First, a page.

At work a few years ago, my boss came in and asked if my dog was lost. nope, Foxy was with me at the office. Turns out he had spotted a small dog running along the busy road near our warehouse. Foxy and I went out to find her. She wouldn’t approach me right away, until I let Foxy out to calm her down. This big puppy girl had beautiful light green eyes. She was a little fearful but got along with Foxy (pictured as a puppy) and the foster dog I had at the time (Nacho the Chihuahua). We took her to the local shelter where she was sure to find a home since she was an adorable puppy.
A few months ago, I saved a dog after she’d already been injured. My roommate and I were driving home from visiting the pet store when we saw a stray dog wandering in a busy six lane street. “Oh no..” we uttered together as she walked amongst the traffic and darted cars as they slammed on their brakes. We stopped the car and decided to try to capture her. She ran from us both, and when I grabbed at her, she snapped at me lightly. My adrenaline pumped as cars started pulling up behind us. I worried they’d honk, but at least they slowed down. Another woman coming from on coming traffic also stopped, got out of her car and called out to the dog. Even with treats she was hard to catch. When I finally got her we took her home and gave her a bath. Her eye was injured with the skin flipping out a little, we guessed she’d been hit already.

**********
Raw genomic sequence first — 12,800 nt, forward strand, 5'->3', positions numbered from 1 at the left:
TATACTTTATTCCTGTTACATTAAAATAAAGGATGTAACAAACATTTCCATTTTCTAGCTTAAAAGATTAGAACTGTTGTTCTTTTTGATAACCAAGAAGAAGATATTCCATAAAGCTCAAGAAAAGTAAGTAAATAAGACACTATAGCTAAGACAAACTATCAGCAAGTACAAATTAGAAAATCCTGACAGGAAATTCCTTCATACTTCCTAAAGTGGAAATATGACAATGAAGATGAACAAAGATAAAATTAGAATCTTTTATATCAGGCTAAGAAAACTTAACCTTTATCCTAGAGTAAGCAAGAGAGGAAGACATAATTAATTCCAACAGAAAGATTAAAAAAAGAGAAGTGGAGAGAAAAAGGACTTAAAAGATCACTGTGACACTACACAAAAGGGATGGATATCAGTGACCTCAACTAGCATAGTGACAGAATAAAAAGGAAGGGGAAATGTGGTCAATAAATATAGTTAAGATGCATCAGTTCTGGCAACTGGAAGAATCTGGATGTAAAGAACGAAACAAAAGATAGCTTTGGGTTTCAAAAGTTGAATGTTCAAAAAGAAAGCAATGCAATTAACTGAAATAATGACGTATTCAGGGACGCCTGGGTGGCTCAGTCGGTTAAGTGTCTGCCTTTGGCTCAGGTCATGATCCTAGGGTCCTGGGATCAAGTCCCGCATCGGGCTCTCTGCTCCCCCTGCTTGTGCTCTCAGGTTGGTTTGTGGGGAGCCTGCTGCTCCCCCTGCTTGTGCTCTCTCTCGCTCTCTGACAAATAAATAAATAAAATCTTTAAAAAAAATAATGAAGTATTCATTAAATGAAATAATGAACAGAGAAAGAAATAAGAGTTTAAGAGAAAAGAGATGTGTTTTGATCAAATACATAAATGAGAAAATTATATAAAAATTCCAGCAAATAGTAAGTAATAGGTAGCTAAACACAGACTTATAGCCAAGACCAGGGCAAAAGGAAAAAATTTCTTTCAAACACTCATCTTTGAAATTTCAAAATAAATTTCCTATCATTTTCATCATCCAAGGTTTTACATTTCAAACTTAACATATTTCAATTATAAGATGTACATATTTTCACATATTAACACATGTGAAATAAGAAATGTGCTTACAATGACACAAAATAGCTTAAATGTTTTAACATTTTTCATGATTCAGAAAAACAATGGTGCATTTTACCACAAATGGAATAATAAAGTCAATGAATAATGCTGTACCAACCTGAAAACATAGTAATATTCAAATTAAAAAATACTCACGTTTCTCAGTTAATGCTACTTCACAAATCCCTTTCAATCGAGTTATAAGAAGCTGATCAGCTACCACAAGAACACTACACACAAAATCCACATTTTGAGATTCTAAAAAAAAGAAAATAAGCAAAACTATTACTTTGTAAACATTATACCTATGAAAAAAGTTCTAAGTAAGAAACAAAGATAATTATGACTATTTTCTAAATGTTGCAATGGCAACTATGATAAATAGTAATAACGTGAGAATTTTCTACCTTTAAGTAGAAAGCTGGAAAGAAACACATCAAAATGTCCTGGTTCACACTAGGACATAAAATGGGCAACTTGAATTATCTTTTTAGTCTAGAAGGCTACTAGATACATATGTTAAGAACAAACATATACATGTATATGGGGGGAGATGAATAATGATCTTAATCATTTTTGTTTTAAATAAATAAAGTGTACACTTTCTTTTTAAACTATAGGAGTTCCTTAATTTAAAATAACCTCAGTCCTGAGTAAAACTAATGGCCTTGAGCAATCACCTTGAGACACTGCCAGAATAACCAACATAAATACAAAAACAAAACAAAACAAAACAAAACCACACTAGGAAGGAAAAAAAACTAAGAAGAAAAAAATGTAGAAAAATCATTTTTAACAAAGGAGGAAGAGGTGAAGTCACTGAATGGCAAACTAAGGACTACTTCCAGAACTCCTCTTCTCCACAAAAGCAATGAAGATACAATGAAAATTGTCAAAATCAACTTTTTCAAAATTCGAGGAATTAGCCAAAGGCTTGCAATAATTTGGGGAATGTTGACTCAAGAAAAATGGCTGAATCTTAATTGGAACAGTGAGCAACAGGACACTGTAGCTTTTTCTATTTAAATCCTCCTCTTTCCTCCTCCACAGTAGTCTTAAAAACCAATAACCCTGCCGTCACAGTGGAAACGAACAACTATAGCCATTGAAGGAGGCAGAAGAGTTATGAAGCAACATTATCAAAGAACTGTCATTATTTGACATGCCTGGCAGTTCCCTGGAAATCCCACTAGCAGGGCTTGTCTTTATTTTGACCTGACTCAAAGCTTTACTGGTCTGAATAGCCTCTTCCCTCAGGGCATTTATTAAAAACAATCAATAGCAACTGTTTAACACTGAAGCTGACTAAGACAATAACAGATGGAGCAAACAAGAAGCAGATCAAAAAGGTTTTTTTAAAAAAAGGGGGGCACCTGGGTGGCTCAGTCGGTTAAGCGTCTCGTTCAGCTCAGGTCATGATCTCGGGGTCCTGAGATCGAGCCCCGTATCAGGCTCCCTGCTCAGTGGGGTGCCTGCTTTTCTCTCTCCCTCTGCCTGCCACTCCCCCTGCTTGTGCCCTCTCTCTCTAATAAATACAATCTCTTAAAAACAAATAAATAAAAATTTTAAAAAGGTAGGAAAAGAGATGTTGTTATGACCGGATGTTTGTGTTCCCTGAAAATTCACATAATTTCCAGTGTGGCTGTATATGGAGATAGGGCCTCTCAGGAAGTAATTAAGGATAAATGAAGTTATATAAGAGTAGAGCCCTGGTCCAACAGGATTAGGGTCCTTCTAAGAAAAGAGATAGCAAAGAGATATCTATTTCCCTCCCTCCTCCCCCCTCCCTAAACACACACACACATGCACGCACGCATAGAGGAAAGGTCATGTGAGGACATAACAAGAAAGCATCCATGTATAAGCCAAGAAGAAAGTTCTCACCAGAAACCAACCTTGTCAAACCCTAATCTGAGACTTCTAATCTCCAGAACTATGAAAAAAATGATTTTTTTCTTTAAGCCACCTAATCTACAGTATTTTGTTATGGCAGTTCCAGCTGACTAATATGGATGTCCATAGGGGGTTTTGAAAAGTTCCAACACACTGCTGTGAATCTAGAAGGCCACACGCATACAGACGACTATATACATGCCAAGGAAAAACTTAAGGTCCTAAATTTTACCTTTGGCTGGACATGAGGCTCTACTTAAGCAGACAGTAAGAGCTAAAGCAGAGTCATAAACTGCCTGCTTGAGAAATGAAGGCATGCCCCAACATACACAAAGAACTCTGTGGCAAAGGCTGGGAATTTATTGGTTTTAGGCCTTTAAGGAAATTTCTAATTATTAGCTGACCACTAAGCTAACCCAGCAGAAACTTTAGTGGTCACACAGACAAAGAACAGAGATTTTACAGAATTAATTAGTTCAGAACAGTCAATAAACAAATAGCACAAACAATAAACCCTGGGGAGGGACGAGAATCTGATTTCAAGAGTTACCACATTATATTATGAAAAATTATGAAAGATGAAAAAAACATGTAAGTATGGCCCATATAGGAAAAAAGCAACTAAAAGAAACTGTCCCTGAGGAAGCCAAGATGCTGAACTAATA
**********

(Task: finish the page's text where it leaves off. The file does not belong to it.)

I immediately posted these pictures of her on Craigslist. She looked like a Corgi sized german shepherd. I called her Lola.
While I was at work, Lola started barking non stop. This caused the other 3 dogs in our house to also bark. It was not tolerable, and finally my roommate took Lola to the Pasadena Humane Society. The happy ending was, that although no one came to claim her, someone took interest in her from the Craigslist ad. This gentleman went to Pasadena Humane Society and tracked Lola down. Although it didn’t end the way I expected (lost dog reunited with loving family), life has a way of giving you better happy endings right? The best ones are the ones you didn’t expect!